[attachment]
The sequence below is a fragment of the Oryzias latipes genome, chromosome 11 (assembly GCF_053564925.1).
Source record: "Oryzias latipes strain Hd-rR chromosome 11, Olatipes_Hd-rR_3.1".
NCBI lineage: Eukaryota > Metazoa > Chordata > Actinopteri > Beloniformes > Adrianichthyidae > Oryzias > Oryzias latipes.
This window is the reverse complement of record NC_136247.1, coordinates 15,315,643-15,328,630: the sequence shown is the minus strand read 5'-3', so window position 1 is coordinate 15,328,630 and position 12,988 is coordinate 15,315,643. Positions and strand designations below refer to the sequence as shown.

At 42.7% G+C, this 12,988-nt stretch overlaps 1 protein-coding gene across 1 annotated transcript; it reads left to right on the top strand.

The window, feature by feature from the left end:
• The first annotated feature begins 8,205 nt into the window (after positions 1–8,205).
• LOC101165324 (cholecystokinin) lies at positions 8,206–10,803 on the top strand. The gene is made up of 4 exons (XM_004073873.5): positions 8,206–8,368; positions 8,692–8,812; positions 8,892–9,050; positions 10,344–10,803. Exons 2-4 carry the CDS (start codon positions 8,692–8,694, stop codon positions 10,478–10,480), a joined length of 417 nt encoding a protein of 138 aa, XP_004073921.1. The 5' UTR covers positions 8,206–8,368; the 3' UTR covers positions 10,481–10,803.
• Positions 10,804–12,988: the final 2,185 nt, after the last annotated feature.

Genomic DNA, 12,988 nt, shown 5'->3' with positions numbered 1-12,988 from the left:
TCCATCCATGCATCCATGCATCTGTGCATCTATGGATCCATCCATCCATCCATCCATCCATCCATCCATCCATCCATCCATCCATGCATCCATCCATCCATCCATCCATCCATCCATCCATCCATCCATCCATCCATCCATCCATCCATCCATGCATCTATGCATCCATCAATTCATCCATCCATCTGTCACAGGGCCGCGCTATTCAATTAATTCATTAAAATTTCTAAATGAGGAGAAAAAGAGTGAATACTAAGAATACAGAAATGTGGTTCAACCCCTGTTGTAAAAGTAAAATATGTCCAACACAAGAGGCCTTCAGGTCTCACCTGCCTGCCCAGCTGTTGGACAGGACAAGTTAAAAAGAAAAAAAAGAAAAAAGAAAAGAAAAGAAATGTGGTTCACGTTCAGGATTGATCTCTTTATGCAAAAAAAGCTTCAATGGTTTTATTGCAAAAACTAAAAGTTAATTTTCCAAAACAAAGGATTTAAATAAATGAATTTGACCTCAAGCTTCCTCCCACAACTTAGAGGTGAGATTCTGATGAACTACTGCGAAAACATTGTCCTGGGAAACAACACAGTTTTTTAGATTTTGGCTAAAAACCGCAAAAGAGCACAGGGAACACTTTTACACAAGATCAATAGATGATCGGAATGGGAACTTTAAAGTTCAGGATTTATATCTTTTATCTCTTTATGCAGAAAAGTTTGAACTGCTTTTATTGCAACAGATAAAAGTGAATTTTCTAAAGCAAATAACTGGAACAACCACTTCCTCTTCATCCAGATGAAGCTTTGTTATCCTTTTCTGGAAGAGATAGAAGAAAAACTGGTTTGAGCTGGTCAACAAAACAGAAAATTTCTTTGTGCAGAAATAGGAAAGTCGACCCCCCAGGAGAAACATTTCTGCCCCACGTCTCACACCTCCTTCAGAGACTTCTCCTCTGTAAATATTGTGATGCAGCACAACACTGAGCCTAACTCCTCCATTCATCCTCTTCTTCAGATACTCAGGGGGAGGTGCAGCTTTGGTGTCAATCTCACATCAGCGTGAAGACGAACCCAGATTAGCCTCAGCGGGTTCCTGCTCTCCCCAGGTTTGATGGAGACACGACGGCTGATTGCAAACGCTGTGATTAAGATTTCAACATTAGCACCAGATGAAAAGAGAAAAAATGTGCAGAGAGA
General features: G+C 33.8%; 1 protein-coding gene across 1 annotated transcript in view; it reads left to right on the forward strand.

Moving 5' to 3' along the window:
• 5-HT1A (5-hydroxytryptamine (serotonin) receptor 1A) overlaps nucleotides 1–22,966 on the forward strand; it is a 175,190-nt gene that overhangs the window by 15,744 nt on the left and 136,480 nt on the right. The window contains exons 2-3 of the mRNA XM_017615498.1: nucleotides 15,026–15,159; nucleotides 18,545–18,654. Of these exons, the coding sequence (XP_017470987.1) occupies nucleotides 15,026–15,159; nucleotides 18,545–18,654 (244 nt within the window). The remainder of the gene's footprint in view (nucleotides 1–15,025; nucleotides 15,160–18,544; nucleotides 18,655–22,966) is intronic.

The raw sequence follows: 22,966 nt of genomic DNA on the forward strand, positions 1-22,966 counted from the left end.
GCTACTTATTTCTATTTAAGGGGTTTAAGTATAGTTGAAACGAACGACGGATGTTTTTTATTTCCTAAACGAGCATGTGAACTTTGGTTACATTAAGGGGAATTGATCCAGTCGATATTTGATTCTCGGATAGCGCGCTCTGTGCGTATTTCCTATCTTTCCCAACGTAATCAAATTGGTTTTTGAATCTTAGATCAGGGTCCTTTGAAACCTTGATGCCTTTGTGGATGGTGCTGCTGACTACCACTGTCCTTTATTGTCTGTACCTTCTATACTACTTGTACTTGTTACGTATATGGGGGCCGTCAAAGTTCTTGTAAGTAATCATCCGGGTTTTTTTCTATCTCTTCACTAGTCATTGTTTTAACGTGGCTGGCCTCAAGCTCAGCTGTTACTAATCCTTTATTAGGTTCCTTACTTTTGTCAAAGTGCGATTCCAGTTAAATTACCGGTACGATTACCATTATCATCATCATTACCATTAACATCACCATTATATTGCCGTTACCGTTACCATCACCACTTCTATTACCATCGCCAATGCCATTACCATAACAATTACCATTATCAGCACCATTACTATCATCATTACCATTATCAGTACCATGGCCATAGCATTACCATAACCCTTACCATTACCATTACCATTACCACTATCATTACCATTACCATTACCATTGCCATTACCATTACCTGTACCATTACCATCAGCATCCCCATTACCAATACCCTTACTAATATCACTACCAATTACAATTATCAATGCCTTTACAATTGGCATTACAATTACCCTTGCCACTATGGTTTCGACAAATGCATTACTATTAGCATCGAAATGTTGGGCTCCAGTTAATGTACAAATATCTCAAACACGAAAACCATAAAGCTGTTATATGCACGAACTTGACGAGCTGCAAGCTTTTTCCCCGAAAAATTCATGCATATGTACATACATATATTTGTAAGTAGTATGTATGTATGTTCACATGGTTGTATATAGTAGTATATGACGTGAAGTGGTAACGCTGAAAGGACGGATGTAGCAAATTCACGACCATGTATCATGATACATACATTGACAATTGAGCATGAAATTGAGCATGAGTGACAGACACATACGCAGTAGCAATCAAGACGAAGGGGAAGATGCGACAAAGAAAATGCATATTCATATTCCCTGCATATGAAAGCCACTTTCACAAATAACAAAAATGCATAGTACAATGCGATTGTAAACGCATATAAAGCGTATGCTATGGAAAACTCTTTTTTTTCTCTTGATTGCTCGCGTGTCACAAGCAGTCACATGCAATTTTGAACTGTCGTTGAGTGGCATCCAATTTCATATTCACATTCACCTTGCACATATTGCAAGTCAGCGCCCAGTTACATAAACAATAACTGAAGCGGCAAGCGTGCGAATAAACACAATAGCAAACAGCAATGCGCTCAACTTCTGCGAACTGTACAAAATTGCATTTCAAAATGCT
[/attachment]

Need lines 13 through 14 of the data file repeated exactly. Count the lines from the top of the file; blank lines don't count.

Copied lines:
Moving 5' to 3' along the window:
• 5-HT1A (5-hydroxytryptamine (serotonin) receptor 1A) overlaps nucleotides 1–22,966 on the forward strand; it is a 175,190-nt gene that overhangs the window by 15,744 nt on the left and 136,480 nt on the right. The window contains exons 2-3 of the mRNA XM_017615498.1: nucleotides 15,026–15,159; nucleotides 18,545–18,654. Of these exons, the coding sequence (XP_017470987.1) occupies nucleotides 15,026–15,159; nucleotides 18,545–18,654 (244 nt within the window). The remainder of the gene's footprint in view (nucleotides 1–15,025; nucleotides 15,160–18,544; nucleotides 18,655–22,966) is intronic.